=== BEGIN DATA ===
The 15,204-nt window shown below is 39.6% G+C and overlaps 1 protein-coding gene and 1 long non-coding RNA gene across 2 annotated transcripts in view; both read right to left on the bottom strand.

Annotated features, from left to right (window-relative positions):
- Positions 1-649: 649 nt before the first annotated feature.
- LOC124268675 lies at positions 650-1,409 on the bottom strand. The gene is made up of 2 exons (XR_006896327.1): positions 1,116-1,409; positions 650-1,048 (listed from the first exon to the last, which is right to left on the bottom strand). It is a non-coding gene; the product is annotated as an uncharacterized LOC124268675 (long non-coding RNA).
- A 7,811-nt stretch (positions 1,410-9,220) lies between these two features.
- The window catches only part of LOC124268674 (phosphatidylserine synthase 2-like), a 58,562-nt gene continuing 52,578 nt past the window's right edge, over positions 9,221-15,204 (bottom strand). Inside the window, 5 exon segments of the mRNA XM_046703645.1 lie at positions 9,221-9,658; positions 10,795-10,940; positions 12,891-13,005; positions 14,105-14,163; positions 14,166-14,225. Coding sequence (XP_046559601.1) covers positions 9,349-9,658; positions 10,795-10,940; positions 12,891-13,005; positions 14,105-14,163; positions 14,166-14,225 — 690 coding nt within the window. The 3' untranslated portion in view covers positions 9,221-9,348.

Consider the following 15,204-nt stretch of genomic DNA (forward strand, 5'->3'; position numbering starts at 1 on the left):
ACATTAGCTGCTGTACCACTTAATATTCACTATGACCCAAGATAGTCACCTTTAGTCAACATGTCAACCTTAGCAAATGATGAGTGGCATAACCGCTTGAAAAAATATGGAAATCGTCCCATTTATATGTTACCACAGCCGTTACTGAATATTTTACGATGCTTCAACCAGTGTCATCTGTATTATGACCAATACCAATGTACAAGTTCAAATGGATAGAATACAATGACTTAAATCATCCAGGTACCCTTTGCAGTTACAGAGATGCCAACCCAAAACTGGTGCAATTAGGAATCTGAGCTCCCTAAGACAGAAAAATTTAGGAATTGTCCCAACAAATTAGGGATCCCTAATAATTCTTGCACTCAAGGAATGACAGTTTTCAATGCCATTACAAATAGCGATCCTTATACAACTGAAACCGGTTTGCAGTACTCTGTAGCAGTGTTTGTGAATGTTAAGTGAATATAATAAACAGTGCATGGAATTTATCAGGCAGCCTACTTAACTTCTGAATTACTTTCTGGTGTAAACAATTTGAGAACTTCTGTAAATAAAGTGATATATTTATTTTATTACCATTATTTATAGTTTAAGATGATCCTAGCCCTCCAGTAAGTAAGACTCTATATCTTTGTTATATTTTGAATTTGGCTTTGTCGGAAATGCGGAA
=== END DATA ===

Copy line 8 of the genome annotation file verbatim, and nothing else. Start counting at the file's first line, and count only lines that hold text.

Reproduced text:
ACATTAGCTGCTGTACCACTTAATATTCACTATGACCCAAGATAGTCACCTTTAGTCAACATGTCAACCTTAGCAAATGATGAGTGGCATAACCGCTTGAAAAAATATGGAAATCGTCCCATTTATATGTTACCACAGCCGTTACTGAATATTTTACGATGCTTCAACCAGTGTCATCTGTATTATGACCAATACCAATGTACAAGTTCAAATGGATAGAATACAATGACTTAAATCATCCAGGTACCCTTTGCAGTTACAGAGATGCCAACCCAAAACTGGTGCAATTAGGAATCTGAGCTCCCTAAGACAGAAAAATTTAGGAATTGTCCCAACAAATTAGGGATCCCTAATAATTCTTGCACTCAAGGAATGACAGTTTTCAATGCCATTACAAATAGCGATCCTTATACAACTGAAACCGGTTTGCAGTACTCTGTAGCAGTGTTTGTGAATGTTAAGTGAATATAATAAACAGTGCATGGAATTTATCAGGCAGCCTACTTAACTTCTGAATTACTTTCTGGTGTAAACAATTTGAGAACTTCTGTAAATAAAGTGATATATTTATTTTATTACCATTATTTATAGTTTAAGATGATCCTAGCCCTCCAGTAAGTAAGACTCTATATCTTTGTTATATTTTGAATTTGGCTTTGTCGGAAATGCGGAA